How to Lance a Boil

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Get the Pus Out! How to Lance a Boil

Boilby James Hubbard, M.D., M.P.H.

Okay, I know you think it’s gross, but if you get a boil and it’s impossible to find a health-care professional, you’re going to want to know this.

A boil is an infected lump in your skin that’s hard and filled with pus. It can be the size of a pea or golf ball. Something as simple as a single infected hair follicle can cause it. Or a cyst might get infected.

A boil can not only be extremely painful, it can get you down. The infection can make you weak and give you a fever.

There are other things to try first, but sometimes, a boil just has to be lanced.


Plan A: What to Try Before the Lance

If you’ve read some of my other skin-infection posts, you’ve probably seen a trend. I like to use heat. Specifications:

  • Moderate temperature
  • Preferably moist (soaking the area or using a wet cloth), but dry will do
  • Ten to twenty minutes at a time every hour or so

The heat gets things going, increases the antibody-carrying blood supply, and helps the infection either go away or come to a head. By “come to a head,” I mean you’ll see a slight tenting close to the middle of the redness. That’s where the pus is trying to make its way to the surface to drain out. Sometimes it makes it, sometimes it needs help by incising and draining. That’s doctorspeak for lancing.

Never squeeze the area. You’re very likely to spread the infection.

If you can’t get to a health-care provider, you might want to take some oral antibiotics if you have them. Mupirocin ointment is a cool alternative. It’s an expensive prescription antibiotic ointment that treats the infection. The over-the-counter ointments prevent infections and are not going to be much use with a boil.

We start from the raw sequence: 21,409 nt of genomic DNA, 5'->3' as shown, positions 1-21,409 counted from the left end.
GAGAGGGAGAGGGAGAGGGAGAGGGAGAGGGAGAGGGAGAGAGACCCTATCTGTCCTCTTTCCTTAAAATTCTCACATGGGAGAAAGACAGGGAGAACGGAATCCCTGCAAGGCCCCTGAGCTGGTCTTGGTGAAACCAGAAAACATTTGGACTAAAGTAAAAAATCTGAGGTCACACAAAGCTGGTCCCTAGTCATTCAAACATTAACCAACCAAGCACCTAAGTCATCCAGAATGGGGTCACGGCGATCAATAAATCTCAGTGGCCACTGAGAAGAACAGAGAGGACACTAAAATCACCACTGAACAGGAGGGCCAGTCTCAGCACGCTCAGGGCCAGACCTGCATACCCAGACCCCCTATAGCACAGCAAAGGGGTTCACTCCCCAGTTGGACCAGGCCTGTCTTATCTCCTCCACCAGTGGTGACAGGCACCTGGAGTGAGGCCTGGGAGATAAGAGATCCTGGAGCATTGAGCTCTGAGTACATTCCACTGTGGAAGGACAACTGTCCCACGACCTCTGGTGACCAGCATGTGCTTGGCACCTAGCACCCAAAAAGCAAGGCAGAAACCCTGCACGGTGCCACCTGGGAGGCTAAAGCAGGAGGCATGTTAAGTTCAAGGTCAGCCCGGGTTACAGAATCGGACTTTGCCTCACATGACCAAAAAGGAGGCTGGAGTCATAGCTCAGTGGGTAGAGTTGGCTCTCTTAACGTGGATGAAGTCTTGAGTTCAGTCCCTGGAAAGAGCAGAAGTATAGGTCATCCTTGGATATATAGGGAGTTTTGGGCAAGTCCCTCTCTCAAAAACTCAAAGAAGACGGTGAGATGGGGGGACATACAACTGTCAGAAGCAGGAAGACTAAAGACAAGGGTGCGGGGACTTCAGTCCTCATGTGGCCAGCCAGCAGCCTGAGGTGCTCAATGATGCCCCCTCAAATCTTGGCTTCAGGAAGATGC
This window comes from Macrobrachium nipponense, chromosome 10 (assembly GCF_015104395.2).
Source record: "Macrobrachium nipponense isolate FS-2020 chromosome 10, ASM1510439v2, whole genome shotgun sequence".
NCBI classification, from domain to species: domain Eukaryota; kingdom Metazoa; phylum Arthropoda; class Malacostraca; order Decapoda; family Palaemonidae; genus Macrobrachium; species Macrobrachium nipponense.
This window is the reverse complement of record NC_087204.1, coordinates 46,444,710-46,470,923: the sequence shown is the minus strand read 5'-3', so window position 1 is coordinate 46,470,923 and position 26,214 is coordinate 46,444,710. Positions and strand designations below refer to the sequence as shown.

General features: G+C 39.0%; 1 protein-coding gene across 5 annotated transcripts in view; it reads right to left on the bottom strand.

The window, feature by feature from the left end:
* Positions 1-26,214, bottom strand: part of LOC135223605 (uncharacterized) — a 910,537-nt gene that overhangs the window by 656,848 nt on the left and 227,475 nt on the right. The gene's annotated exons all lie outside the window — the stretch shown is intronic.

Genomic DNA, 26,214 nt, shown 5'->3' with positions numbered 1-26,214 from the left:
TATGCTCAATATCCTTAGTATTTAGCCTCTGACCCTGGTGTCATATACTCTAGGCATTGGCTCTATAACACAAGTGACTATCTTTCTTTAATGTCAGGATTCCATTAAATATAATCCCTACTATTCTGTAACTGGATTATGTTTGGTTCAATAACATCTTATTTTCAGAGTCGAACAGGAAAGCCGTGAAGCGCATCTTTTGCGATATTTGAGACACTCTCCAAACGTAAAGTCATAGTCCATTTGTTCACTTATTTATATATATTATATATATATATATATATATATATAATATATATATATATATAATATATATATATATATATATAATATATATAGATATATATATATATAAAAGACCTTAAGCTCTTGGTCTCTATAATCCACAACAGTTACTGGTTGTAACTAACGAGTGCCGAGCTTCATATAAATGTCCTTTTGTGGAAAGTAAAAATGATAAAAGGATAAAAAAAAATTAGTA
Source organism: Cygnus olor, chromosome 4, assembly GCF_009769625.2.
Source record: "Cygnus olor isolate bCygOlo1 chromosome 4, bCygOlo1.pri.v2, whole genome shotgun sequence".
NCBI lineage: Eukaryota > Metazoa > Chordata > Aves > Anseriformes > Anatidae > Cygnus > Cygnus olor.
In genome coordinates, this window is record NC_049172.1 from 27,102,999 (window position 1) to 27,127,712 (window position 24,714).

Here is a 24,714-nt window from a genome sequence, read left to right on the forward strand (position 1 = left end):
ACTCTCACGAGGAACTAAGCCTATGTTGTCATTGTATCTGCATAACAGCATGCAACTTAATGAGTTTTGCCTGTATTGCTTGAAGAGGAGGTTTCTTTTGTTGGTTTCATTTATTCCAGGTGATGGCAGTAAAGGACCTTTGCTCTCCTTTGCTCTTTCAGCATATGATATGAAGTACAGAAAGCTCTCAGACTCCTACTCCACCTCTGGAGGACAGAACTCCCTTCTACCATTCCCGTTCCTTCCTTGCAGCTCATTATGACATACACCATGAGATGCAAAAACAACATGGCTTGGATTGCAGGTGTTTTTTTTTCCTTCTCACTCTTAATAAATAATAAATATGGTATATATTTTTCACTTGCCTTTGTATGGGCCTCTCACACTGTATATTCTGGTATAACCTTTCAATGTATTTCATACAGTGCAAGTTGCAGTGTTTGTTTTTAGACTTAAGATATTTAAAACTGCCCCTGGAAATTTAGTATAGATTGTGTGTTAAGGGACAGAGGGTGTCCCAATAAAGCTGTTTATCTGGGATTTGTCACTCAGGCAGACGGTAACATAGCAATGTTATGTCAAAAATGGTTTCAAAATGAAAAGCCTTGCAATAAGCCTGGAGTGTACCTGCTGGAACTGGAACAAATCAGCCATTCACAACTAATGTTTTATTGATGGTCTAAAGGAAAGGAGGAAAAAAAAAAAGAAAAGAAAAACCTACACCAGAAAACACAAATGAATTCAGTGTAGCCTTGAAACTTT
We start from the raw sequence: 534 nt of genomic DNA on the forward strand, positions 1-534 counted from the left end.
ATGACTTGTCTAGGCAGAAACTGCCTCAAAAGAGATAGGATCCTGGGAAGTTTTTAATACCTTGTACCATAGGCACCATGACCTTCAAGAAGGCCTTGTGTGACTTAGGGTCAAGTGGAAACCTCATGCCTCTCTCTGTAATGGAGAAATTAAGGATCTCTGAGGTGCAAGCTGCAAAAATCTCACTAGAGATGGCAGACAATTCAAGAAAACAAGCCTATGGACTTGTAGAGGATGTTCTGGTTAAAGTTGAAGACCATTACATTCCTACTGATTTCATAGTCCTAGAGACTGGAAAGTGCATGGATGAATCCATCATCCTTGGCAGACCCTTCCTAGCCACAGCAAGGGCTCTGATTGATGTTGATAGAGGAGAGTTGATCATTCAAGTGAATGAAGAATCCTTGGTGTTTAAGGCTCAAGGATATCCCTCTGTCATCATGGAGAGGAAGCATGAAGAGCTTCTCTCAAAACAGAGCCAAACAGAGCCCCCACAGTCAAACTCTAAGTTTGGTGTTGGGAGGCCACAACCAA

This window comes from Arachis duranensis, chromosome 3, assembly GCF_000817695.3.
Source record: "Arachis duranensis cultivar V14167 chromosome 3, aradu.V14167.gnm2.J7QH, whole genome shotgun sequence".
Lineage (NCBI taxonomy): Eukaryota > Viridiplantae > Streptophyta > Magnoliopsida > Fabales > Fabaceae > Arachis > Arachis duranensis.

Use the intermittent heat for a few days. Your hope is that the infection will go away or that the boil will drain without lancing. At the least, you’ll be giving the boil time to turn from a firm mass (that will just bleed if you lance it) into a softer, fluctuant one that will drain easier.


Plan B: How to Lance a Boil

If the heat hasn’t worked or the redness is spreading or you’re feverish or the pain is just too bad, it might be time for a lancing. You could leave it alone, but if it’s going to be days before you can get to a health-care provider and it’s too painful or, more important, causing high fever and weakness, consider lancing.

To lance a boil if it’s impossible to get to a health-care provider, you’ll need:

  • Cleaning supplies (soap and water, and alcohol or Betadine)
  • A numbing agent (lidocaine or ice)
  • A sterile scalpel (or a knife with fire and alcohol for sterilization)
  • Clean cloth or gauze—some for catching the drainage and some for covering the wound

Step one: Prep yourself and the boil.

  1. Wash your hands.
  2. Put on some nonporous gloves, such as latex.
  3. Feel for a soft area on the boil, and look for a point or rising in the skin.
  4. Wash the affected skin with soap and water.
  5. Clean the area further with iodine or povidone/iodine (Betadine). If you don’t have that, use alcohol.